Instead of spending money on a bigger bike I would invest in better suspension and braided lines and better pads. At a minimum you will need stiffer springs for the front forks. Not sure if the rear shock can have a heavier spring put on it, but you will need that also to get the bike set up correctly for your weight. There are a couple threads in the suspension section on rear shocks and front forks. YSS has a couple cheaper ones that would serve well as a starting point. You could probably do front and rear suspension for under $1000 and it would totally transform the bike, both on and off the track. Heck, I bet you could do it for under $600 if you just wanted to do springs in the front and install them yourself and the cheapest YSS shock. I do have to give a shout out to @forks-by-matt though. Very happy with the cartridges he put in the stock R3 forks. Plus at almost half the cost of aftermarket cartridges, and about the same cost as emulators, it is a heck of a deal.

One last, often repeated phrase, it is more fun to ride a little bike fast than a fast bike slow.
 

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There should be special sub-forum for the "old fat guys riding little bikes fast" demographic - we got a few. Lies could be told, tales of purported greatness expounded, and generally paint could be blistered from yon wall.

On topic - If it were me doing my first track days again, I'd spend my money this way (after TD fees):

Novice Track/Race course/instruction
Suspension bits and set-up
Tires
Brakes (braided lines, pads)
"Go-fast" parts last (exhaust upgrades, weight-droppers).

Instructor time is invaluable - basic track skills you will retain forever. Suspension improves handling and confidence, makes lap times drop. Tires same deal. Hey, we all want more power but you really don't get a bunch with new pipes, but you know you're gonna want them sooner or later anyway. I'd go instruction first, followed closely by suspension and brakes/tires, then the other stuff as budget allows. Throwing money at equipment is no substitute for investing in technique, so there's a balance there somewhere.

Like Cap says, for your weight a fork upgrade is a must (track or street). The bike is undersprung for we of robust build. Get a respring kit for your weight as a minimum, emulator/spring kit is better, cartridge is better still. Also true is that the R3 gets you on the track for R3 money, not R1 or R6 money and ongoing expendables costs. Tire budget is a good example: R3 - one set of tires for 8 or 10 track days, R1 or R6 - one set per 1 or 2 track days (and more cost per set)

The 'technique' with small bikes is to focus on keeping corner speed. The line through turns is different than bigger bikes that have horsepower to bail them out. You can keep revs up and not worry about spinning up the rear through turns, so try to keep in the upper RPM range as much as you can everywhere. You (probably) won't grenade it. The tighter the course, the less the advantage of bigger bikes - you WILL pass them. I almost never use the rear brake and keep off the front as much as I can -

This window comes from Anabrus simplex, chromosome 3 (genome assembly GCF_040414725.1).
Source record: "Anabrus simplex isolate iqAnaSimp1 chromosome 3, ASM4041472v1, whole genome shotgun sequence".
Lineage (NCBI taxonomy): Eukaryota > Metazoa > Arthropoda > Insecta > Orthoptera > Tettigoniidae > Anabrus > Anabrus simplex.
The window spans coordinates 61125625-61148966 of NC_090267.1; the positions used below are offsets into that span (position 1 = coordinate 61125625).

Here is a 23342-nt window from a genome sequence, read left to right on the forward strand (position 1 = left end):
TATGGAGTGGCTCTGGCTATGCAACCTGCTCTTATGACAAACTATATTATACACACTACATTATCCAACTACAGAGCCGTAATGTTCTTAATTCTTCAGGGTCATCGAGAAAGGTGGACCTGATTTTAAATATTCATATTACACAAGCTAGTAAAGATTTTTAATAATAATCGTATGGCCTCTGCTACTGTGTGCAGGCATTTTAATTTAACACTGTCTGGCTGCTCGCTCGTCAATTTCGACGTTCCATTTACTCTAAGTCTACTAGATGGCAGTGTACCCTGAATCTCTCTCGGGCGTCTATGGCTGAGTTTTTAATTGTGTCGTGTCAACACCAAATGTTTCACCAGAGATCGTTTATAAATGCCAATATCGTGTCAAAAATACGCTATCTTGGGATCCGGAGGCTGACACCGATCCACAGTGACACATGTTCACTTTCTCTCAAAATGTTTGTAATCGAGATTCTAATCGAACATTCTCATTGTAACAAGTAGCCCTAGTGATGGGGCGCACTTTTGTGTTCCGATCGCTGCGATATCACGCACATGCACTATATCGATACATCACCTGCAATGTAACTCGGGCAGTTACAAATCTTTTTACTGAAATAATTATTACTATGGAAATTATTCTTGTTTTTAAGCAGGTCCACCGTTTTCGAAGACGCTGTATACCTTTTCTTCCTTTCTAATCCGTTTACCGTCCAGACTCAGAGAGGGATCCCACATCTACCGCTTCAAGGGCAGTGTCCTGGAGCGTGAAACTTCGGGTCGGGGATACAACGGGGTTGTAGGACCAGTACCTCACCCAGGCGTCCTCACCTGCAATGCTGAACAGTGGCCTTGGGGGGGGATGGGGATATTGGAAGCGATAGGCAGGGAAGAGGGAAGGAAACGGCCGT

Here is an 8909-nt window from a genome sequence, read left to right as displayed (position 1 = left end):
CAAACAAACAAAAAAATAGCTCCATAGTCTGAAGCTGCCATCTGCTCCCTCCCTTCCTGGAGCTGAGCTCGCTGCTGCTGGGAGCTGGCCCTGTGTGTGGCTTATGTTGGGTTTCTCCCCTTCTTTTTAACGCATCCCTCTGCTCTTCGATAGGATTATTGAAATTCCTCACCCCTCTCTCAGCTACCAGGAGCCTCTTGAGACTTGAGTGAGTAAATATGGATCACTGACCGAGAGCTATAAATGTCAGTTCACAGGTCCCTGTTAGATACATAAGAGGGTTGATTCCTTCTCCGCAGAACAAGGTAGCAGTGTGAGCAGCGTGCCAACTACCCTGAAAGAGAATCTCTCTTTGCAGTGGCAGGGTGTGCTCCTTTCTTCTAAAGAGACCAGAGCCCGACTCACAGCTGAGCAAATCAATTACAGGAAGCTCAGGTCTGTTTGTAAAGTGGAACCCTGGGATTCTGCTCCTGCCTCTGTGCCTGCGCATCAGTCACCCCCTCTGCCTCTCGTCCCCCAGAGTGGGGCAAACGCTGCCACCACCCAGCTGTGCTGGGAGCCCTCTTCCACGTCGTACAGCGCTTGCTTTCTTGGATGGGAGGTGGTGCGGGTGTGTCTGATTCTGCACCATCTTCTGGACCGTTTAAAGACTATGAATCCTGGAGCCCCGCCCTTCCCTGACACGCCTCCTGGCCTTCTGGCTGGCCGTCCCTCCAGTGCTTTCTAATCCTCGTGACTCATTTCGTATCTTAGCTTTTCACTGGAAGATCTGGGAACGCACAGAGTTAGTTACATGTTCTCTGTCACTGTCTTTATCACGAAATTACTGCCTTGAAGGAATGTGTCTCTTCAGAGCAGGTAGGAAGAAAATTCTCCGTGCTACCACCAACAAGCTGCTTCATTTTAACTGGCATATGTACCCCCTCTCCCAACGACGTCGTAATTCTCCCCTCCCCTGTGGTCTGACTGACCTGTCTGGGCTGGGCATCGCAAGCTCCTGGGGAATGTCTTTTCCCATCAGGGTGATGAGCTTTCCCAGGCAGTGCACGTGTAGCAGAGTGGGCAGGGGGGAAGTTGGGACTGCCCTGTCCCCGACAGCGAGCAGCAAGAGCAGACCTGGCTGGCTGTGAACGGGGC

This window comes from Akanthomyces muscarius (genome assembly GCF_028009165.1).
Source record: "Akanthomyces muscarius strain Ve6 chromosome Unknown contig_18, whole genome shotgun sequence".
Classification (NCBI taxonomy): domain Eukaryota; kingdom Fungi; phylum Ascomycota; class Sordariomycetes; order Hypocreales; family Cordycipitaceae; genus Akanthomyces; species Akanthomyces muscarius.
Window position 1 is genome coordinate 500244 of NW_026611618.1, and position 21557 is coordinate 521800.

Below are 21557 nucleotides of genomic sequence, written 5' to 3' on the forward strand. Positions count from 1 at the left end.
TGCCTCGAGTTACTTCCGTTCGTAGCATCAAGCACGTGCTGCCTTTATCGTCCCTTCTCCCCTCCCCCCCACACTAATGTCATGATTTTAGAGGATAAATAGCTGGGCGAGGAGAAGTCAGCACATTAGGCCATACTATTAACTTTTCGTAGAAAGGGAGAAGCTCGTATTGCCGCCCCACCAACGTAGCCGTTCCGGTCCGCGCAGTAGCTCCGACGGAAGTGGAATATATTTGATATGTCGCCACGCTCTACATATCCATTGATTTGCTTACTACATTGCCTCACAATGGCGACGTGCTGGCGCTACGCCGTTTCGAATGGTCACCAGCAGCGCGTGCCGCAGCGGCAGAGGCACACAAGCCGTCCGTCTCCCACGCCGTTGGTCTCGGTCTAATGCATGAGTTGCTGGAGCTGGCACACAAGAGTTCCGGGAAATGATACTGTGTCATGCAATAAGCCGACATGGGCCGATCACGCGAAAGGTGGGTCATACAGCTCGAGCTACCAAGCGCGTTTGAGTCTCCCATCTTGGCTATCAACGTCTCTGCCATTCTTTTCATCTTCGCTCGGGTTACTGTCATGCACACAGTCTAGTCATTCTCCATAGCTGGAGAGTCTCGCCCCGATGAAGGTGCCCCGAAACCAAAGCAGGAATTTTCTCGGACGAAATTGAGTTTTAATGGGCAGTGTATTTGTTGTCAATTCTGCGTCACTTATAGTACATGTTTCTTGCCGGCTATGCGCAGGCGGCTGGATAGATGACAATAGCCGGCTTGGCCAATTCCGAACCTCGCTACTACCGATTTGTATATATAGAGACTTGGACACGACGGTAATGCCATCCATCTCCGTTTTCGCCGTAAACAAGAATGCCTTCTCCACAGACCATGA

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To paraphrase Tommy Boy, (in Tommy Boy voice) "Fat guy on a little bike. Fat guy on a little bike."

Just don't rip the bike. :D

Yes, the suspension thing is a real balance. Can't go fast without proper set up, but hard to get faster without some coaching. Set a budget and stay within it. You have many years to develop your R3 and learn.
 

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I am learning alot from this thread and like it. I was actually with SDR3 on his and my first track day.

Little back story: I started riding in 2013. Met up with a bunch of local San Diego riders along the way and would ride with my buddy Danny who has been riding quite long. Most of the guys I rode with all ride track or race locally here. They always ask me to hit the track with them but Ive always found a reason (family, work, time constraints etc) not to go. A few weeks ago I posted a ride for the 94 and SDR3 tagged along. He mentioned the track and I happened to have been on 3 weeks off work time. We ended up making it happen and we went to Chuckwalla together with Danny (who is always late and probably gave SDR3 high blood pressure that day).

I will post a video here shortly. SDR3 actually is about 4 seconds faster than me on the track. I think my main problem is I treat the ride more like a cruise, as if we were on a canyon ride, rather than a track. I tend to cruise through the entire track rather than do things like speed up through the straights and out of the corner, use all available gears etc. In fact the only time I am treating it like a track is THROUGH the corners lol. I thought I actually posted my video in my own thread, but it looks like I did not. I will post it here and hopefully get some tips from you racer/track day types. Ironically my gopro only worked properly on my crash session haha: